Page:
Atanasiu then resigned from his ministerial position to stop, he claimed, a political fight between his Ministry and President Basescu.
      “The military is suffering from this political battle which I believe is dangerous,” Atanasiu told reporters. “The smartest one surrenders first.”
      He first clashed with Basescu in June when he proposed withdrawing Romania’s 700 troops from Iraq.
      Orasanu has been head of the Privatisation Authority since the end of 2005.


UK Home Office imposes tough curbs on Romanian workers

      UK’s Interior Ministry has issued work restrictions on Romania and Bulgaria which ex-communist nations that joined the EU in 2004 do not suffer. This follows an influx of an estimated 600,000 from the nations that joined in 2004 to the UK for work. Romanians and Bulgarians will have to join quota systems for working in food processing and agriculture. For skilled workers, they will have to apply to a highly skilled migrants programme to work in Britain. Romanians and Bulgarians will be able to work if they are self-employed or if they are studying in Britain, but only part-time. UK’s Home Secretary John Reid was under fire from anti-migrant MPs and groups for not curbing work migration further. He was also criticised by pro-enlargement groups who said his ‘managed migration’ move was unrealistic, taking into consideration Romanians’ preference for working in Spain and Italy.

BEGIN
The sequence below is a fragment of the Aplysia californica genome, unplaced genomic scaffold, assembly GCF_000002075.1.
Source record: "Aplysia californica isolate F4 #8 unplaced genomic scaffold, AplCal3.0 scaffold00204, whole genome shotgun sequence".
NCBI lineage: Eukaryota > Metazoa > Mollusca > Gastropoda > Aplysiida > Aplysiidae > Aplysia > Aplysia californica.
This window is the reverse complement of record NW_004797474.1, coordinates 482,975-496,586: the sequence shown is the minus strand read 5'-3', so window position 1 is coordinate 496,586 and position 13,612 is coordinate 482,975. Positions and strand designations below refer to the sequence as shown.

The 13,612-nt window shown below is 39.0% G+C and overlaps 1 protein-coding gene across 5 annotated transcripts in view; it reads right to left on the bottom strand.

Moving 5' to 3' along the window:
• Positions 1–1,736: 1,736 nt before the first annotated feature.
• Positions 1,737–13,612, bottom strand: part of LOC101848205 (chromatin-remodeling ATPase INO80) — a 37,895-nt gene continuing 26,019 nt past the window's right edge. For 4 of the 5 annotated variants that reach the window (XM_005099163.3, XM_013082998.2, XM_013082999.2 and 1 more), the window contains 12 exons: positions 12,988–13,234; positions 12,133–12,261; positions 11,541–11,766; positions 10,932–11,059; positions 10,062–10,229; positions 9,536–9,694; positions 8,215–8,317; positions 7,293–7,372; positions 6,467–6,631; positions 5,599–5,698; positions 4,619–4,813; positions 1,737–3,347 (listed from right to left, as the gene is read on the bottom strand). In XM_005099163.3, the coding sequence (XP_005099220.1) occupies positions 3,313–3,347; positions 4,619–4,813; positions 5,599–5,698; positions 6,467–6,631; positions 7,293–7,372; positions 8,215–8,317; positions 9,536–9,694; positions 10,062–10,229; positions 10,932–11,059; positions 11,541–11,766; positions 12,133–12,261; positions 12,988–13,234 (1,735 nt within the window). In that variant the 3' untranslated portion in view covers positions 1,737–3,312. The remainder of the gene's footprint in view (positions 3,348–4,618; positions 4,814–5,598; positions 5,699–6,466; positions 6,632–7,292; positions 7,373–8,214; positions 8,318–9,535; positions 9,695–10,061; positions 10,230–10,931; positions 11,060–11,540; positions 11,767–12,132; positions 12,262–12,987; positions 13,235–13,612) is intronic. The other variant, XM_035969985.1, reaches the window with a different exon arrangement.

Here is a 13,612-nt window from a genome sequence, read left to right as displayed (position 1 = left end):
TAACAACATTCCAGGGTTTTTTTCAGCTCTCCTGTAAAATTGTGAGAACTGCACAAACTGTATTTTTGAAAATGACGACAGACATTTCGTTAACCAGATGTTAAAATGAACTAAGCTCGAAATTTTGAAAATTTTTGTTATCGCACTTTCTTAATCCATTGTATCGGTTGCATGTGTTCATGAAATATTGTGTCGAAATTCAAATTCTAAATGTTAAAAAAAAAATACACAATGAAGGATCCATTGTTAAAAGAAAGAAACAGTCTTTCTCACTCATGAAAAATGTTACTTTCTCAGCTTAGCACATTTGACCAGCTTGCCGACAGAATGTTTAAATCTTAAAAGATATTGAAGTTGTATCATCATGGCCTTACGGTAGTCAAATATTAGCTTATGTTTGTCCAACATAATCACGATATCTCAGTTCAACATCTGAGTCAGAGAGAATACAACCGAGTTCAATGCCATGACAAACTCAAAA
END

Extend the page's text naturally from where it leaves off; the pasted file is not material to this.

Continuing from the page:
Former Minister of Defence renews old role

      Former Minister of Defence from the Mugur Isarescu’s Government in 2000, Sorin Frunzaverde, 46, has been reappointed as Minister of Defence. Vice president of the Democratic Party (PD), Frunzaverde has previously been Minister of Environment (1997-1998) and Minister of Tourism (1998).

European elections due for 13 May 2007

      Romanian elections for the European Parliament will happen on 13 May 2007, announced Prime Minister Tariceanu. As we went to press the most likely strategy would be a list for each party – with the electorate voting for their party of choice.

Ex-chief negotiator wins EU commissioner post

     President of the European Commission, Jose Manuel Barroso, has confirmed Leonard Orban as Romania's EU commissioner, with a specialism in multilingualism. Orban, Romania's deputy EU Integration Minister, was put forward after Varujan Vosganian withdrew amid allegations of corruption and links to the former secret police. Barroso said Orban would be "a great member of my Commission. He was one of the main people responsible for Romania's EU accession," he added. Like all commissioners, Orban will have to be grilled by the European Parliament before he can take up his post. Orban, 45, has been a consistent presence in the negotiations for Romania's entry into the EU. He started working in the field of negotiations in 2001. The Social Democratic Government (PSD) appointed him deputy chief negotiator and, once the DA Alliance took over, he was appointed Chief Negotiator in the Ministry of European Integration. He is brother of the head of the Bucharest branch of the National Liberal Party, Ludovic Orban.